Trentino-Alto Adige, or Trentino-South Tyrol, is split between the provinces of Bolzano and Trento. The first one is fairly Nordic whereas the second one is more typically Italian, but both cover a mountainous territory which makes the region a favourite destination for winter tourism in Italy. With more than 600 miles of ski slopes and top of the range facilities, the towns in Trentino-Alto Adige are very popular with skiing enthusiasts.
Surface area : 13607.0 km2
Population : 1007267 inhabitants
You will find lots of handmade crafts across the region, particularly ones made of wood. You can find them on sale at the various markets in and around Trentino.
Like almost everything in Bolzano, this typical Tyrolean dish has two names: 'canederli' in Italian and 'knödel' in German. Originally considered to be aa peasant dish, today it can be enjoyed anywhere from the smallest 'trattorias' (literally eating houses) to the fanciest restaurants. This type of gnocchi is made with bread, egg and milk-based pasta to which cheese or speck (a type of prosciutto) and parsley are added. There is also a sweeter variety with an apricot or a prune hidden in the middle of each piece of gnocchi.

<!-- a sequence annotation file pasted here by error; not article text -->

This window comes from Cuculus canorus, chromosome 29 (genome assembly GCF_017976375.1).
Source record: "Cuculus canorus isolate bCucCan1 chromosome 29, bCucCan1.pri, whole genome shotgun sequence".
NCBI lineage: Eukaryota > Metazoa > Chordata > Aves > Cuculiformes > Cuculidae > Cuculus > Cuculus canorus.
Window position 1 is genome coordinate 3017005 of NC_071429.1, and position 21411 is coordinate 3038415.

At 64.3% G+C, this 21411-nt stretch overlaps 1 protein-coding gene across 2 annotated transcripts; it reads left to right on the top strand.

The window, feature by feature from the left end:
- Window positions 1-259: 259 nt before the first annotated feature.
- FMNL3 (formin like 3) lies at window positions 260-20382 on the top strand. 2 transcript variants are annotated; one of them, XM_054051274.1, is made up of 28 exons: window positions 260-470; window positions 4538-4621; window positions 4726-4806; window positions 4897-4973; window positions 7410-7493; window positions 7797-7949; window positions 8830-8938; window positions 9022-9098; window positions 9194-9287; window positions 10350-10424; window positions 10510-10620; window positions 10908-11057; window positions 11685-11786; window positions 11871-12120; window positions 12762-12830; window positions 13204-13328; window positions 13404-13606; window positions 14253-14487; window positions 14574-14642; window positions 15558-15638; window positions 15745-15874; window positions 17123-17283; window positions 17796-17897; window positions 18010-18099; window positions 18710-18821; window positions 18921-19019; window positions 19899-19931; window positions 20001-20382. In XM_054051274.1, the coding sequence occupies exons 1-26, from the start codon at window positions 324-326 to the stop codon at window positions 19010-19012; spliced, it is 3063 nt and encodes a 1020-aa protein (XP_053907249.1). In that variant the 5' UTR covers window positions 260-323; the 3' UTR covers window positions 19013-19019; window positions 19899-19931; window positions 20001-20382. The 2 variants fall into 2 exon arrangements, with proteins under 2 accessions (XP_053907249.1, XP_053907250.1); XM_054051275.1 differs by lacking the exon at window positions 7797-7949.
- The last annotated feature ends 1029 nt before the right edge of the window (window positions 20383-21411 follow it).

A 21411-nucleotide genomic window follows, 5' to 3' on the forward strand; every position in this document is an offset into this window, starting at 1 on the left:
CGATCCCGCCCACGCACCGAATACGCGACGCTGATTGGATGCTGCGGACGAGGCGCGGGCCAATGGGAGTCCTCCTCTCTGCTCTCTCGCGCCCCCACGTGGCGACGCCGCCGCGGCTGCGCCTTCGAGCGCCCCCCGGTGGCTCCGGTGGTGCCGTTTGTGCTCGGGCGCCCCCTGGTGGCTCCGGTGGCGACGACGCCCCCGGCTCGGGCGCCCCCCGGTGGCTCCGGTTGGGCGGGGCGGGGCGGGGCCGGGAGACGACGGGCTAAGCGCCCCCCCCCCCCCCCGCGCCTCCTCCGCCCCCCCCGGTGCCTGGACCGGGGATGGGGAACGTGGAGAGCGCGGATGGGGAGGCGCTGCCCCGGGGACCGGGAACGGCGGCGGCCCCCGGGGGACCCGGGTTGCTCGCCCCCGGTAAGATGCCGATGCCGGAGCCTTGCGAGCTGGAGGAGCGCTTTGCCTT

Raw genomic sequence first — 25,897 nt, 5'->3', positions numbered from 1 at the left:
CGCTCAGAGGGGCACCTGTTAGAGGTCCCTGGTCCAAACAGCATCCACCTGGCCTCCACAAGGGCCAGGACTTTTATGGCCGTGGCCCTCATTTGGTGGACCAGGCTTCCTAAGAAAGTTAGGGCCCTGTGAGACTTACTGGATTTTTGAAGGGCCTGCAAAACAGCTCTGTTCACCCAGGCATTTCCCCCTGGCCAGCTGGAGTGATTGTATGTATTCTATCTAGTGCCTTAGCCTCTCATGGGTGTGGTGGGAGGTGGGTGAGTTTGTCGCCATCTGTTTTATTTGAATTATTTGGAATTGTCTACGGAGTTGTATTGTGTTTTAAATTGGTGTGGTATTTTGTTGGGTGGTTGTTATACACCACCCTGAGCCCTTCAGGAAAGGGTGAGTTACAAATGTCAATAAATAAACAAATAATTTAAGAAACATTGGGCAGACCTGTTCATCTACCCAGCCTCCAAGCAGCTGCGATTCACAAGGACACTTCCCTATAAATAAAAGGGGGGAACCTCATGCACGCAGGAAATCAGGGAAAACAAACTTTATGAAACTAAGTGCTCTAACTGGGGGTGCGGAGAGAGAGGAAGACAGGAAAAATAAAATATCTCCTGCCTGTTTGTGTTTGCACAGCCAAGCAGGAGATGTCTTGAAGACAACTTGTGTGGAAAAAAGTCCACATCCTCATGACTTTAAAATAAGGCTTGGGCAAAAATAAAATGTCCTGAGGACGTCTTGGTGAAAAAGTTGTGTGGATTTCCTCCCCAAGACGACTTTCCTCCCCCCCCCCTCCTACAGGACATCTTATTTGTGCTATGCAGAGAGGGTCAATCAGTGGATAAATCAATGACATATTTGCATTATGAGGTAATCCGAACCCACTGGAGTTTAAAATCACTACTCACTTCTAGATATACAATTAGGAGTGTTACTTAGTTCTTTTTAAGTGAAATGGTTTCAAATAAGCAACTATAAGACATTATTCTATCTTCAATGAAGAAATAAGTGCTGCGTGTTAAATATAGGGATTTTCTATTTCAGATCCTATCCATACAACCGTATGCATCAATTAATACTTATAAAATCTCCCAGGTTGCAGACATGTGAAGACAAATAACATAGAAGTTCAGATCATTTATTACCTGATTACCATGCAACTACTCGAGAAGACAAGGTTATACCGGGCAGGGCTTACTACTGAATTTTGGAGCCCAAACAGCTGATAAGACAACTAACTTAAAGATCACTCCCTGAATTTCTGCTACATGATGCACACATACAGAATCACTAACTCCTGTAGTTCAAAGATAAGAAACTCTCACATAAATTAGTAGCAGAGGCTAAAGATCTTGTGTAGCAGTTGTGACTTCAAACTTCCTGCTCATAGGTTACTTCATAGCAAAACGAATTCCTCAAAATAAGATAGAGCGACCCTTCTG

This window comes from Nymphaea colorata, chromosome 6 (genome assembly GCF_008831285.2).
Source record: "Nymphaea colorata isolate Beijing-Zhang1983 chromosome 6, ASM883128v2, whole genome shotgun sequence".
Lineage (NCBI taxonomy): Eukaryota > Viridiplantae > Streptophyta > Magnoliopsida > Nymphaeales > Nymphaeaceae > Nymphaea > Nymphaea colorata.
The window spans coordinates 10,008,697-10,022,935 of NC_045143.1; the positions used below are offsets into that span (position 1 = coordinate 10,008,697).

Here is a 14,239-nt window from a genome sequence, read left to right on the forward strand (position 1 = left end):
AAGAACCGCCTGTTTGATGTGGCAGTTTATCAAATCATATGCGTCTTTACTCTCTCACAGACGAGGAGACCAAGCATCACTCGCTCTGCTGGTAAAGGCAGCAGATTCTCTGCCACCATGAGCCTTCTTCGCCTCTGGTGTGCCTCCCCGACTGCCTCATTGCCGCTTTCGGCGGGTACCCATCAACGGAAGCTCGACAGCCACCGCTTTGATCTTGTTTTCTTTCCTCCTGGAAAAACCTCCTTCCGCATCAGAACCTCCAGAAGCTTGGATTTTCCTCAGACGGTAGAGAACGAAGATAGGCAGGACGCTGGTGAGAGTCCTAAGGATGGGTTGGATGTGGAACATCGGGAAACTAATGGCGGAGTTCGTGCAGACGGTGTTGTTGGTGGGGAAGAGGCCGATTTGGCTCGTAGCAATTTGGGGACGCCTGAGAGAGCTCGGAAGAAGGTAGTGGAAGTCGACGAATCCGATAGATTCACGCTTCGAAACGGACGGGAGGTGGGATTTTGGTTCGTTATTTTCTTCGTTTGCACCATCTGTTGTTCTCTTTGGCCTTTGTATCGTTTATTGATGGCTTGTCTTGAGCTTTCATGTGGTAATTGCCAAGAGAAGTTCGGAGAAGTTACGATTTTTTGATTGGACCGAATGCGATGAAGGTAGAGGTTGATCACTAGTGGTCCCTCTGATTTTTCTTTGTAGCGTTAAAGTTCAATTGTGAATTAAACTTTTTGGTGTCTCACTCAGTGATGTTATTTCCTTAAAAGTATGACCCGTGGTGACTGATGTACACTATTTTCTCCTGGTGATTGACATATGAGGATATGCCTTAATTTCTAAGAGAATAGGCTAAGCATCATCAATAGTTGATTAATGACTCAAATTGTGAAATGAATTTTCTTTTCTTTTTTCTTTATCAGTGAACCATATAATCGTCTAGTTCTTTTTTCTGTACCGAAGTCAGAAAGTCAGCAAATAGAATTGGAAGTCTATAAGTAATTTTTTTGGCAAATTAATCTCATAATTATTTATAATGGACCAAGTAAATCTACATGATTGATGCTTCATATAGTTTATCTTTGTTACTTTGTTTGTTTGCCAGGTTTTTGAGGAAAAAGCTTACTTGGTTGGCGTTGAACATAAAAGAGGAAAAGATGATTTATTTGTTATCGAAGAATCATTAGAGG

People often picture a green valley of apple orchards when they think ofTrentino-Alto Adige. Indeed, in the valleys of Non and Sole, apples are of the utmost importance. The most renowned varieties have even received a DOP label (Protected Designation of Origin). They're not difficult to find, with most farmers selling them along with various other fresh fruits.
SPECK (cured smoked ham)
The secret of its taste lies in its maturation process and mild curing. Even today, speck is still made according to traditional artisan methods in the region around Merano and Naturno, whether it be by the biggest manufacturers or in family-run butcher's shops. The PGI (Protected Geographical Indication) label found on its rind guarantees its quality.